new or old dslr

Should You Buy a New or an Old DSLR?

Even people who don’t know much about photography know at least that this requires expensive equipment like cameras and lenses. Even the cheapest lenses are around 100-150$, the most expensive ones are up to 2500$.

With these kinds of prices, we may ask ourselves what is better: buying a new camera or buying an old one. This is what we are answering today.

new or used dslr

Buying a New DSLR

Buying a new DSLR involves a lot of money. Even the entry level ones are about 500$ and if we move to a higher tier, we get prices like 5000$. That’s insanely expensive. But if you still want to buy a new camera, here are a few pros and cons


It is not used – this one is obvious. But you may be the kind of person that prefers all things to be first used by you, this is a strong point.

Warranty – if it is a new camera, it always has warranty. Not only that, but the vendor might also include extended warranties up to 5 years. If something happens to the camera, you can get it serviced for free

Latest technology – new DSLRs are always equipped with the latest technologies, like touch screen, wifi sharing, screen rotation and many others. If you buy the current year model you will be up to date with all DSLR technology available.


Expensive – another obvious point, but stil important. New cameras are way more expensive than used ones. Even more, you might pay extra money for just a few negligible new features that don’t make a difference whatsoever.

Not always worth the price – let’s be sober: the manufacturers are making new models almost every year just as a method of marketing in order to get more sales. More often that not, if you are buying the latest model you will be paying an extra for exactly that: the model.

Buying an Old DSLR

If you want to go the “Old DSLR Road”, things are different. You need to know what you are doing, you need to know what you want and, needless to say, you need to know the camera model you intend on buying.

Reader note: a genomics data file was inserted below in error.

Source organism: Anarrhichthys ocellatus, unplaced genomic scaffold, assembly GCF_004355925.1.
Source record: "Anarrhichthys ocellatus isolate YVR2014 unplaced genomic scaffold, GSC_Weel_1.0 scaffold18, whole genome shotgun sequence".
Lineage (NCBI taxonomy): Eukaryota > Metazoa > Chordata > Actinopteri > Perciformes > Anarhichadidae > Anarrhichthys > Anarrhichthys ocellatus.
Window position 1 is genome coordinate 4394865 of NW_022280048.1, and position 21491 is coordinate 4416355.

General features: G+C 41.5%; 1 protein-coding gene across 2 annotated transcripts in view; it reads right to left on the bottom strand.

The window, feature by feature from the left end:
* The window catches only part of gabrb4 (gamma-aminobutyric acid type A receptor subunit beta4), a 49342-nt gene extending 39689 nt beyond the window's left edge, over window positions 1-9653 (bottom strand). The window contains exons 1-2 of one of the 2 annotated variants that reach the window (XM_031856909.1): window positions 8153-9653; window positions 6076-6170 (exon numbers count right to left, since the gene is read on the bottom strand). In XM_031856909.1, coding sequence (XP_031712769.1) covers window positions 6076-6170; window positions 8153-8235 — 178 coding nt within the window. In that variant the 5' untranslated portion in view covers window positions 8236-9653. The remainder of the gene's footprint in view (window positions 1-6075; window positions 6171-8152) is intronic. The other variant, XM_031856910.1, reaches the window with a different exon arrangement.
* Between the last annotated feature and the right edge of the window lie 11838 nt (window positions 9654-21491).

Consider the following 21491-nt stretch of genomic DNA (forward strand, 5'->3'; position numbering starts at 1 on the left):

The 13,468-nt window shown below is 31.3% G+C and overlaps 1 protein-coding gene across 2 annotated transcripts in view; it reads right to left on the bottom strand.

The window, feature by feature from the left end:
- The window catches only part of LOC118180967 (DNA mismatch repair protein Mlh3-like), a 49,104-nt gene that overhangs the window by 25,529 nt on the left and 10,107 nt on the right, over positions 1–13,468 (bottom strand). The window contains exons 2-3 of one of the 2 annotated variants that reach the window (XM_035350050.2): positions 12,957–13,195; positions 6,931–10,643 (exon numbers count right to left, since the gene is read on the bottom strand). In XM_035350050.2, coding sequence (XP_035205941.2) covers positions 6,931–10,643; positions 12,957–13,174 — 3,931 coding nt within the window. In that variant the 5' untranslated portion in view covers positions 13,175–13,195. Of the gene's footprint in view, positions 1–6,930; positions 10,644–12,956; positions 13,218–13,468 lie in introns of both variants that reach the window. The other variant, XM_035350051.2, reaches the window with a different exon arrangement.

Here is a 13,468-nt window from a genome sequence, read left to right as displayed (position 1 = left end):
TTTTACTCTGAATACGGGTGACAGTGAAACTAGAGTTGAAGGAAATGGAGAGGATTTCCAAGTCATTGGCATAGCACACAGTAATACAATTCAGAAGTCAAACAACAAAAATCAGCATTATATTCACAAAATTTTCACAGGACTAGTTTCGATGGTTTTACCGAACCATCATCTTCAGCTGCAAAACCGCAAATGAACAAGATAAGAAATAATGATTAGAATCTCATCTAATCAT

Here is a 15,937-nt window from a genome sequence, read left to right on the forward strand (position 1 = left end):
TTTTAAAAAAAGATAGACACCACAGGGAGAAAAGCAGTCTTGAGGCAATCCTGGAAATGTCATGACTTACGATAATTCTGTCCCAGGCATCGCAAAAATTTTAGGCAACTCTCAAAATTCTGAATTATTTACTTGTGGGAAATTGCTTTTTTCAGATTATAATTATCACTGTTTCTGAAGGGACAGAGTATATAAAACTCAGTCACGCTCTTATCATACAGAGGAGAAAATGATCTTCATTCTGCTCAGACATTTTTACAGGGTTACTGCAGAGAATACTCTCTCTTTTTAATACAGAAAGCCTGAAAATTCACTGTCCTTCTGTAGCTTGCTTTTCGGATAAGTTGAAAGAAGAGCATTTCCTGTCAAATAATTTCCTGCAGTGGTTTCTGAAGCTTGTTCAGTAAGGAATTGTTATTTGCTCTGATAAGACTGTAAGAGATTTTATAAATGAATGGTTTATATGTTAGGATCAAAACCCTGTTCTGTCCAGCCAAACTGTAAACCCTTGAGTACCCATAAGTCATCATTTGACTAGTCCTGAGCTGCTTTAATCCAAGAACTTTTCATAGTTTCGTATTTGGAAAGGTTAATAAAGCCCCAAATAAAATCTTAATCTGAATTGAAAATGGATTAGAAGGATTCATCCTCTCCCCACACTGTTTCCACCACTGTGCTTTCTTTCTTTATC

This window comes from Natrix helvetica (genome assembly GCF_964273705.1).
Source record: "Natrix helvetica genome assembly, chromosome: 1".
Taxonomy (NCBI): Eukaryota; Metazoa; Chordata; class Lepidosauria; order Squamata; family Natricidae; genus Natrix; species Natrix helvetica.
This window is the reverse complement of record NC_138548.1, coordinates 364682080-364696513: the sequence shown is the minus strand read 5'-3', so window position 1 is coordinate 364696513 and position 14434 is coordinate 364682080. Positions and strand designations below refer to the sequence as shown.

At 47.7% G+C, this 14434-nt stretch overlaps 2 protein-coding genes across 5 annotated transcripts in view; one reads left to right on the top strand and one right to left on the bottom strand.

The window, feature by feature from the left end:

Here a few pros and cons regarding buying an old DSLR.


Lower price – if you buy old you are not paying a premium for having a new model.

Better value – regardless of the price, you will always get better value for your money when you are buying an old camera

It may still be new – depending on the individual model you will buy, you might get a second hand DSLR that is as good as new.


You might not know what you are buying – most of the time, when you buy an old camera, you buy it from a stranger. That means you will not know whether he took good care of the camera or not.

Closer to the end of their life – a used camera will be closer to the end of its life.

It’s risky– especially if you don’t know what you are doing or what you are looking for.

What to Look For When You Buy an Old Camera

Buying a new DSLR is pretty much straight forward. Just know the model, the features you want, and take your money to the store. On the other hand, buying an old camera comes with a lot more challenges. Here is a quick guide on what to look for when you are buying a second hand DSLR.

Shutter Life and Shutter Count

Every camera has an estimated shutter life before they need to be taken to service to change their shutter. For entry-level cameras, the shutter live expectancy is around 100.000, and for the high-end cameras can go up to 500.000.

When you are buying an old camera, you should do your research. Go on Google and search for the model you want to buy and then the phrase “shutter life” (ex. [Nikon D5200 shutter life]).

You can also check out this database for the shutter life of various camera models from various manufacturers.

Needless to say: always check the shutter count on a camera you want to buy. Here are a few sites that will do that for you. You just need to upload a picture taken with the camera:

Don’t Buy From a Professional

Except only if you want to buy a high-end camera (no regular consumer will buy a Nikon D850 or a D4s just for a hobby). If you want to buy an entry lever on even a mid-level camera, you are better off buying from a fellow hobbyist. They don’t use their cameras as intensively as a professional.

Check For Dead Pixels

With second hand cameras, dead pixels are a thing. How do you check for them? Just take a white (over exposed) frame and a black (under exposed) frame. This way you will be able to see both dead pixels and dust spots on the sensor.

Check to See if Auto-focus Works

Sometimes it might be the case that the camera won’t focus where it should be. Take a picture with a lens you already trust and then inspect the image on the PC zoomed at 100%. This way you will be able to see if the auto-focus works.

Check the Lens Mount for Damage

Take the lens of the camera and check the mount for damage. It should be clean and neat, with no dents.


In the end, it comes to your choice. If you want to buy a new camera, go for it. If you want to buy an old DSLR, I hope the guidelines in this article will help you make an informed buying decision.

Did you find the content here helpful? If yes, I would ask you to join my Patreon page and support the future of this website.

Similar Posts

Leave a Reply

Your email address will not be published. Required fields are marked *